skip to primary navigationskip to content

06 Jun 2017 Research Tackling Antimicrobial Resistance: Social and Biological Dimensions

A one day interdisciplinary meeting bringing together humanities and biomedical researchers working across Cambridge and beyond on the global challenge of tackling Antimicrobial Resistance.
When Jun 06, 2017
from 08:30 AM to 04:45 PM
Where Clare College, Gillespie Centre, Cambridge.
Contact Name
Contact Phone 07464 789129
Add event to calendar vCal


Superbugs that are resistant to all antibiotics are threatening many of the key advances of modern medicine. Recognizing that antibiotic resistance is a global problem, but that antibiotic use also has the greatest effects locally, this meeting will consider both biological and human dimensions, aiming to provide insight into current research on how different environments (animal and human host tissues, hospitals, urban, and agricultural environments) affect the evolution and transmission of resistance, and discussing novel interventions to tackle the AMR challenge, including innovative approaches to reducing societal demand, novel approaches to drug design, biologics and vaccines.

This one day meeting will take place at Clare College, Gillespie Centre, University of Cambridge CB3 9AJ.

Bringing together a researchers across the Cambridge campus, affiliated institutes and from around the UK, we invite participants from across the biomedical sciences, public health, veterinary medicine, and medical humanities (anthropology, medical history, sociology, geography, etc.).


Submitting an abstract does not constitute registering, please also visit the registration site to register for this event. Please register hereRegistration closes Tues 30th May Midday.

Registration is free to academics/members of the University of Cambridge and affiliated partners. If you are an industry participant, there is a registration fee of £55. Once registered, you will be sent a link to enable payment to be taken.

We have a limited number of spaces, therefore please register as early as you can to save your seat!


We have an exciting line-up of confirmed speakers in sessions on biology of resistance mechanism and drug targets, intelligent surveillance, social, economic & policy aspects and an open session in the afternoon to explore innovative and interdisciplinary approaches to AMR challenges.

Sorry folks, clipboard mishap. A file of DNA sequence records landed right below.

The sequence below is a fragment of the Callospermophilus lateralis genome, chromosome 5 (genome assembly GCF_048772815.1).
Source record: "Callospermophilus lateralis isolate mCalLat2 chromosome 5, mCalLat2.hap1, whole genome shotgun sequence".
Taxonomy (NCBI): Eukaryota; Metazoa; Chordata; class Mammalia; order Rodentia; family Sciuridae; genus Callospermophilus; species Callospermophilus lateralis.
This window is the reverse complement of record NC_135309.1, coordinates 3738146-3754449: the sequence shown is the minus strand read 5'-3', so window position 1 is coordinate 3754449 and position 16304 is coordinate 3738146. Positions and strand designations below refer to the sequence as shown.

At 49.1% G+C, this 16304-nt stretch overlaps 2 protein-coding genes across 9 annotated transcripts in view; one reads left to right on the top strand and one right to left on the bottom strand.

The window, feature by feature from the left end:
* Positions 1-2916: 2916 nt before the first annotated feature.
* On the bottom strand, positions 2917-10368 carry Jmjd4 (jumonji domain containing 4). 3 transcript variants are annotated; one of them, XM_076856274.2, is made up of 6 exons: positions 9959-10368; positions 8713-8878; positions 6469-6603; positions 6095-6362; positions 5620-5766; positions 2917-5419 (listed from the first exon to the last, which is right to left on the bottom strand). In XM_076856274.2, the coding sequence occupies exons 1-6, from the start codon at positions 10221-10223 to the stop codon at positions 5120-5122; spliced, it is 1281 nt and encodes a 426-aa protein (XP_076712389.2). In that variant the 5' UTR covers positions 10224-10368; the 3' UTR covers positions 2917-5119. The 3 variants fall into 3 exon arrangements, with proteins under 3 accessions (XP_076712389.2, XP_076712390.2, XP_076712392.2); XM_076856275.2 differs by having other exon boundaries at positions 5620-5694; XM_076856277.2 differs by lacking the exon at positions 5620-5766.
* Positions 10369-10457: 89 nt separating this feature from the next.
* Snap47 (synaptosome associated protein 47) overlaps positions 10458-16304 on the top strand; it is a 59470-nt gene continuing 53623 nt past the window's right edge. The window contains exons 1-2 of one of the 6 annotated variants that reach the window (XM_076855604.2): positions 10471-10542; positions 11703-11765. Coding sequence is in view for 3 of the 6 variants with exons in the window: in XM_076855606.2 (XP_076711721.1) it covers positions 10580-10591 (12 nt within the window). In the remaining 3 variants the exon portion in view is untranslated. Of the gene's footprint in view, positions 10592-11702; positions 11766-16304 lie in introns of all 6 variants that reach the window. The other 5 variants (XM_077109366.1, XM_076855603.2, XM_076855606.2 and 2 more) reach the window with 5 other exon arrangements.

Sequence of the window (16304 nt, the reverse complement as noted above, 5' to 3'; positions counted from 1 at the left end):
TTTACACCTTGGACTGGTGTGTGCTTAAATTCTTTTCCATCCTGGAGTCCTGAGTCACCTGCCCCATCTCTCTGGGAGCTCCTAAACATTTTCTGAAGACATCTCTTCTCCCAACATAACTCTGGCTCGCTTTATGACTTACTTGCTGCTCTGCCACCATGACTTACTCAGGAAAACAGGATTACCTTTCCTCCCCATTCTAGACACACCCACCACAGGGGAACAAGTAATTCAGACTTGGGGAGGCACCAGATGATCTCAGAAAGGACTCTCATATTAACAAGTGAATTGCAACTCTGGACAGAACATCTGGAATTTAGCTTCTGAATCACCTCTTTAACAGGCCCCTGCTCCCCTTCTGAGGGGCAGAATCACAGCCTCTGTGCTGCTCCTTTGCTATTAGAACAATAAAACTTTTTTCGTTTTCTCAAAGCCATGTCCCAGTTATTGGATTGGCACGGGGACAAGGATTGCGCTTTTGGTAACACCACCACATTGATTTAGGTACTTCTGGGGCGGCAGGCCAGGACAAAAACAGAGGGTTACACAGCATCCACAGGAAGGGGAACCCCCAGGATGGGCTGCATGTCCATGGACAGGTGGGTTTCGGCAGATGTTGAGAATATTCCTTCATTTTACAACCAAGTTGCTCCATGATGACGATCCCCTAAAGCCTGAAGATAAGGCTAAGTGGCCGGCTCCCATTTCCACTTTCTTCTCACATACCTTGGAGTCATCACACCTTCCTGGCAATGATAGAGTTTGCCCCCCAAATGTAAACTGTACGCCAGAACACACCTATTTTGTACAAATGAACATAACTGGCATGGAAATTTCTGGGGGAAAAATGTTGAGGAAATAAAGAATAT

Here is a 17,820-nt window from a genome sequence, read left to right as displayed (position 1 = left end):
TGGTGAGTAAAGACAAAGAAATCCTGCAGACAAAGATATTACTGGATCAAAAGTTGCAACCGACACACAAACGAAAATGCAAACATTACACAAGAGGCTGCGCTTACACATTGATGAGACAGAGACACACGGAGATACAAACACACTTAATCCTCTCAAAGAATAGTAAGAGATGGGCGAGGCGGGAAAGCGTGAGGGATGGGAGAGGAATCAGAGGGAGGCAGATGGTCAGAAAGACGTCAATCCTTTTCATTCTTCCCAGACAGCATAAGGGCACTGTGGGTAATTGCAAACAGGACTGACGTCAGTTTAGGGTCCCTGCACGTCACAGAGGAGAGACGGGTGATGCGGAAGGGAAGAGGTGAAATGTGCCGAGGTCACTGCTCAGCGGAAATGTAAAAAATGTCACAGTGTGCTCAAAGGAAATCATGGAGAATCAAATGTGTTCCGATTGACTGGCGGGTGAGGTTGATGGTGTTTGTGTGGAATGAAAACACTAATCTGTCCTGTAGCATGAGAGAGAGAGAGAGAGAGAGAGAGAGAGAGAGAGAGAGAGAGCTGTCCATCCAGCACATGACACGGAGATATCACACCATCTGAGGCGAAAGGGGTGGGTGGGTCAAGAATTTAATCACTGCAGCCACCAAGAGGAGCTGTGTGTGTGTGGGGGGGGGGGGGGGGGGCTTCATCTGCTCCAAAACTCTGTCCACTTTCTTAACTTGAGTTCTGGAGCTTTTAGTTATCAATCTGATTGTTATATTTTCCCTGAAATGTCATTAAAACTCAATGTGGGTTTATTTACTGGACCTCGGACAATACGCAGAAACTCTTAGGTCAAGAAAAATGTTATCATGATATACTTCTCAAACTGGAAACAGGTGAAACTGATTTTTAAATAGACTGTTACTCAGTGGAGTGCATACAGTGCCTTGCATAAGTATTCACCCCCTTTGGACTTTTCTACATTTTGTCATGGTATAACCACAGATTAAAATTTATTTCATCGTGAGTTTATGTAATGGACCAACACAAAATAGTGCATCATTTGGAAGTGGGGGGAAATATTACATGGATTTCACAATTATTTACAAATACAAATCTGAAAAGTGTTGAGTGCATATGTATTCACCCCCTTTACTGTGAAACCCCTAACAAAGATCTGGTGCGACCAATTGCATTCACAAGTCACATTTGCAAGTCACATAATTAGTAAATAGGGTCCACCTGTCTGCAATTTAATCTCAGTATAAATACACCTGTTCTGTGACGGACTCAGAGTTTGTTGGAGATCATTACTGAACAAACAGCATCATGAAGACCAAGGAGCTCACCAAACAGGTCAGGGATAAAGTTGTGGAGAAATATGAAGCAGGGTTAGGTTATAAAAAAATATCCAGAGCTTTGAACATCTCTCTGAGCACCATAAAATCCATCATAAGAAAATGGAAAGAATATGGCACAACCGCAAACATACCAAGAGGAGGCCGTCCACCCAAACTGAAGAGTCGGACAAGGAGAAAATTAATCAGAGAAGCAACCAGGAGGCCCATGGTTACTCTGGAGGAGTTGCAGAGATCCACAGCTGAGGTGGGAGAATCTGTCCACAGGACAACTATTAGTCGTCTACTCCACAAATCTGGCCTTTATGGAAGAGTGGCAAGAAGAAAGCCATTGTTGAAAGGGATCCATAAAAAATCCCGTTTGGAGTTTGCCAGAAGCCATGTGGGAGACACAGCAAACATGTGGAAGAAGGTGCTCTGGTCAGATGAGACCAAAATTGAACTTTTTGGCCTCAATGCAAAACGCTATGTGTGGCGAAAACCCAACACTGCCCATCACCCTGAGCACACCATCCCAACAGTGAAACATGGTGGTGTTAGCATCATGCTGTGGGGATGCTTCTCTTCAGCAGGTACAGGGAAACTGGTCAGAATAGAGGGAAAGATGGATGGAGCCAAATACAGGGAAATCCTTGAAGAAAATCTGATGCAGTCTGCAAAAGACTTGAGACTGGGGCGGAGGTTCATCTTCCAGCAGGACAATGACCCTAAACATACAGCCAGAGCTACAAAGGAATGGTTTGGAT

08.30: Registration /Coffee

09.10: Opening remarks

09.20: Keynote: Gordon Dougan. The AMR Challenge Questions

10.00: Session 1: Biology of resistance mechanisms and drug targets

Chair: Duncan Maskell –(Senior Pro-Vice-Chancellor)

  • The challenges of killing mycobacteria Andres Floto, MRC-LMB/Dept. of Medicine.
  • The incredible diversity and mobility of antimicrobial resistance. Alison Mather, Dept. of Veterinary Medicine
  • Pathogen behaviour and the efficacy of antibiotics in invasive Salmonella infections. Piero Mastroeni, Dept. of Veterinary Medicine
  • Identifying new antibiotics in the resistance era. Sean Bartlett, Dept. of Chemistry

11.10: Tea/coffee

11.30: Session 2: Intelligent Surveillance

Chair: Julian Parkhill (WTSI)

  • Using Hi-C metagenomics to identify which AMR gene is in which genome. Mark Holmes, Dept. of Veterinary Medicine
  • Source of acquisition and transmission networks of Enterococcus faecium in haematology wards using whole genome sequencing  Francesc Coll, London School of Hygiene & Tropical Medicine
  • Tracking transmission of Mycobacterium abscessus amongst cystic fibrosis patients. Josephine Bryant, Dept. of Medicine

12.45 Lunch

13.45: Session 3: AMR: Social, economic and policy aspects

Chair: Christos Lynteris (CRASSH) 

  • Languages of resistance: Translating between and beyond disciplines in AMR research. Helen Lambert, Bristol University
  • MDRTB: Drug markets and diagnostics Ian Harper, University of Edinburgh
  • Social Science approaches to AMR: going beyond behaviour. Clare Chandler, London School of Hygiene & Tropical Medicine

14.50: Tea/coffee- Posters

15.30 Session 4 : How can we work across disciplines to defeat antimicrobial resistance globally?

Chair:  Lydia Drumright (Dept. of Medicine) 

  • The Role of the Built Environment on Contact Networks, Human Flow and Infection Transmission. Simon Frost, Dept. of Veterinary Medicine
  • Centre for Genomic Pathogen Surveillance-TBC David Aanensen, Imperial College London/Wellcome Trust Sanger Institute 
  • International cooperation in public health problems. Petra Klepac, Department of Applied Mathematics and Theoretical Physics

16.35: Closing remarks Duncan Maskell/Lydia Drumright

16.45: Close


What are my transport/parking options for getting to and from the event?

How to find the venue:

Clare College
Memorial Court
Queens Road

Parking spaces at Memorial Court are restricted to speakers only/special needs disabilities. Please email the coordinator at if you have disability parking needs. Parking is available further from the venue, and requires advanced booking (see link above).

How can I contact the organiser with any questions?


Tel Mobile: 07464-789129

This interdisciplinary event is jointly organised by the Cambridge Infectious Diseases Interdisciplinary Research Centre and CRASSH. Funding to enable this meeting has been received in part from The Wellcome Trust Institutional Strategic Support Fund (ISSF).

Navy Blue Logo CID PNG

A virtual centre for infectious diseases researchers at the University of Cambridge and affiliated institutes. Our vision is to build a world-leading interdisciplinary centre with capacity to develop innovative solutions for intractable infectious disease problems and support evidence for infectious disease policy.